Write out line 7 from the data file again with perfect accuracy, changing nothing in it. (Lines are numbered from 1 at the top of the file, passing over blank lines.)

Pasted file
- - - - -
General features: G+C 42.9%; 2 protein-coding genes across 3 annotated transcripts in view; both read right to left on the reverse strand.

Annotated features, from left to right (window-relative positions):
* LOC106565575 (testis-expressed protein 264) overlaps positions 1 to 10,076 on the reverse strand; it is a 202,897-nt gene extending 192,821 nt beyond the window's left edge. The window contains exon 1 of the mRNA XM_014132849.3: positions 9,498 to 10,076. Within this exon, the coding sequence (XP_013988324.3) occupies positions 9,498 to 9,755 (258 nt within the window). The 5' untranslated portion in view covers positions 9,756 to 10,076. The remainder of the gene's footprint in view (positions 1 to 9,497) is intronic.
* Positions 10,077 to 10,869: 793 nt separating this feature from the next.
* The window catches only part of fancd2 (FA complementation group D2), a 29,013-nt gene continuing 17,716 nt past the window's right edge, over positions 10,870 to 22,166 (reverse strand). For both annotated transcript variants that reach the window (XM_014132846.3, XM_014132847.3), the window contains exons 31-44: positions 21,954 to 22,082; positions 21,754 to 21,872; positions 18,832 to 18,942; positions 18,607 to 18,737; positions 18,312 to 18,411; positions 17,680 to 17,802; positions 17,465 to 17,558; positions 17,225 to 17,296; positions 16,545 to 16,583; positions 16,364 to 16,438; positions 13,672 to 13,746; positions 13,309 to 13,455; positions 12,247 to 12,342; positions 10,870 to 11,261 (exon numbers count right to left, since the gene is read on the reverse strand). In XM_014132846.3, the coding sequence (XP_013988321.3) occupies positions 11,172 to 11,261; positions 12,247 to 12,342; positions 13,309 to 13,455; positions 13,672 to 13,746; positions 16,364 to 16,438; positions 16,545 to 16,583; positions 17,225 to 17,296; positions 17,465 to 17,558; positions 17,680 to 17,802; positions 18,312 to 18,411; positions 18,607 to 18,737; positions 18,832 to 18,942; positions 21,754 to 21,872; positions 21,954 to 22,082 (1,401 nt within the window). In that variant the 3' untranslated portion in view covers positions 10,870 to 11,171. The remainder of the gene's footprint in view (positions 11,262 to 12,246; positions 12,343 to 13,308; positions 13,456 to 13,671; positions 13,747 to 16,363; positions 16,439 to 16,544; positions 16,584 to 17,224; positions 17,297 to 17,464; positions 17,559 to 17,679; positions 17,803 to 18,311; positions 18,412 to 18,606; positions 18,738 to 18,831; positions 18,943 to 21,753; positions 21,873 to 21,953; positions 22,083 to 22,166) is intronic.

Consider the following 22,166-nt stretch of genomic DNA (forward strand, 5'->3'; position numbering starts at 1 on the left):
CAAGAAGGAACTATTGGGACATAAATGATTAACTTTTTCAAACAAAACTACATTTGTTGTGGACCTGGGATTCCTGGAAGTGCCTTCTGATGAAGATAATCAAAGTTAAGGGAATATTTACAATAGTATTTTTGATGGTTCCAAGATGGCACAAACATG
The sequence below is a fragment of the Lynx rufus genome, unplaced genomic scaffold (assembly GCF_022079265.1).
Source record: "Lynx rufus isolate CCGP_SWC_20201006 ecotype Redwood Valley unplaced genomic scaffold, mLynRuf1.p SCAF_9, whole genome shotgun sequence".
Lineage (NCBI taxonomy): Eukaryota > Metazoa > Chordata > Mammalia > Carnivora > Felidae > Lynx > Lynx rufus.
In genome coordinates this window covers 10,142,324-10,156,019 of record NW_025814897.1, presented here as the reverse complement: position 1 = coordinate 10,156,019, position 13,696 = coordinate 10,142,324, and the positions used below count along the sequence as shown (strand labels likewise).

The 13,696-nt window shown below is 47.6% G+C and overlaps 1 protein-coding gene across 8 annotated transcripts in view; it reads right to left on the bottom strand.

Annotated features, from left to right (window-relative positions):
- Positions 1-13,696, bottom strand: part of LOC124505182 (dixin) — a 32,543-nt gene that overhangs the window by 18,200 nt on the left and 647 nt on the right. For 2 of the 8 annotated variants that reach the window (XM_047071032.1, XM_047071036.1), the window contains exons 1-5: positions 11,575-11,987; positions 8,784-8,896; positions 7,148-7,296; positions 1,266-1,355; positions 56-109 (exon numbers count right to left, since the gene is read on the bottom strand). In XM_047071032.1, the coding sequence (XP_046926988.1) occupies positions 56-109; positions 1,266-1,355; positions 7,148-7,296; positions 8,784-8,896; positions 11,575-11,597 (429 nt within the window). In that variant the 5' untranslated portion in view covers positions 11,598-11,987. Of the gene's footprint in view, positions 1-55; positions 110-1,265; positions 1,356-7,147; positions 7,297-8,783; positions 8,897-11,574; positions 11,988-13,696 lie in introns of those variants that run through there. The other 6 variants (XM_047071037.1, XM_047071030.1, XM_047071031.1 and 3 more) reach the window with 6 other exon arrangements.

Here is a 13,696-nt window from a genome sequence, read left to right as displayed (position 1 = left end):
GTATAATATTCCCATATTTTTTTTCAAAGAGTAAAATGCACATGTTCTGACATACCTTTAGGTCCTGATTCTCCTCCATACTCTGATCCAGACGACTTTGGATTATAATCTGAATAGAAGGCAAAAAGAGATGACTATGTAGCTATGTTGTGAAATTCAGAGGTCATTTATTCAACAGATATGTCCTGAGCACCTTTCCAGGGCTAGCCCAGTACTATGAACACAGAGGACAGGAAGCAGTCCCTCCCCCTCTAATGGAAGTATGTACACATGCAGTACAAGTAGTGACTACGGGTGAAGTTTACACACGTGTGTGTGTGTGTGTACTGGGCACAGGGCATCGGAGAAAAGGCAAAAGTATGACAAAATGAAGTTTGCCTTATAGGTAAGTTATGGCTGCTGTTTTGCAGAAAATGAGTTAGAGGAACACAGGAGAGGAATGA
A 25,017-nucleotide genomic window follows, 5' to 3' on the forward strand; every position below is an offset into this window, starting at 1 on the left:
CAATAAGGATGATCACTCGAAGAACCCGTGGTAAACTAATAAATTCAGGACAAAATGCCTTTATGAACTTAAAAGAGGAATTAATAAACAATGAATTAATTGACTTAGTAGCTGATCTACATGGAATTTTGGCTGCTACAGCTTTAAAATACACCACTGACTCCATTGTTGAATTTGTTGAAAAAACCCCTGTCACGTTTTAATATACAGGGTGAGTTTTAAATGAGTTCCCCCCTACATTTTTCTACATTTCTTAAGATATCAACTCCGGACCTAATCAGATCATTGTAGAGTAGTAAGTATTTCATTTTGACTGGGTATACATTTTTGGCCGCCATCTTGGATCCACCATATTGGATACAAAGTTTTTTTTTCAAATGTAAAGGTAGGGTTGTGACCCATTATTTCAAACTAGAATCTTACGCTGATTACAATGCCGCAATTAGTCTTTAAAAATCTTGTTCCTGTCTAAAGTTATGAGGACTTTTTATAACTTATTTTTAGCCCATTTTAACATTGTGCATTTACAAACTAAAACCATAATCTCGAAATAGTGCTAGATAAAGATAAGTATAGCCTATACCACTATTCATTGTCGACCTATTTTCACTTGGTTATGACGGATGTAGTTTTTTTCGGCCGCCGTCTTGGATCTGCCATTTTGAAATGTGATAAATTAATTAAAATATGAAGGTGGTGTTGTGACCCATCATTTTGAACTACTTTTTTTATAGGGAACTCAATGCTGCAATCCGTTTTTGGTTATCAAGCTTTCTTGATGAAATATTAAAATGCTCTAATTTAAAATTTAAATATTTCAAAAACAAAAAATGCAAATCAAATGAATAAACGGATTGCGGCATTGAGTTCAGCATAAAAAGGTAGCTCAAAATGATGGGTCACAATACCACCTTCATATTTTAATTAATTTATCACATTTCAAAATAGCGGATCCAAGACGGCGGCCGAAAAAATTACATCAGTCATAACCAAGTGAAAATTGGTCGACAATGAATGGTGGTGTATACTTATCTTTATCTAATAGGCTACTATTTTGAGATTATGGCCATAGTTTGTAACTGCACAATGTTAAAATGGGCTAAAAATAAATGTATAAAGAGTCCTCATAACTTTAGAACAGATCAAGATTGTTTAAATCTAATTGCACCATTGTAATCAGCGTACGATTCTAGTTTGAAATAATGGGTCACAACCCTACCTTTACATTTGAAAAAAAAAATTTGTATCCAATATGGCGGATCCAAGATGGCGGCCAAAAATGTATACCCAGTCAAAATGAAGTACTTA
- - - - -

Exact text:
CAAGAAGGAACTATTGGGACATAAATGATTAACTTTTTCAAACAAAACTACATTTGTTGTGGACCTGGGATTCCTGGAAGTGCCTTCTGATGAAGATAATCAAAGTTAAGGGAATATTTACAATAGTATTTTTGATGGTTCCAAGATGGCACAAACATG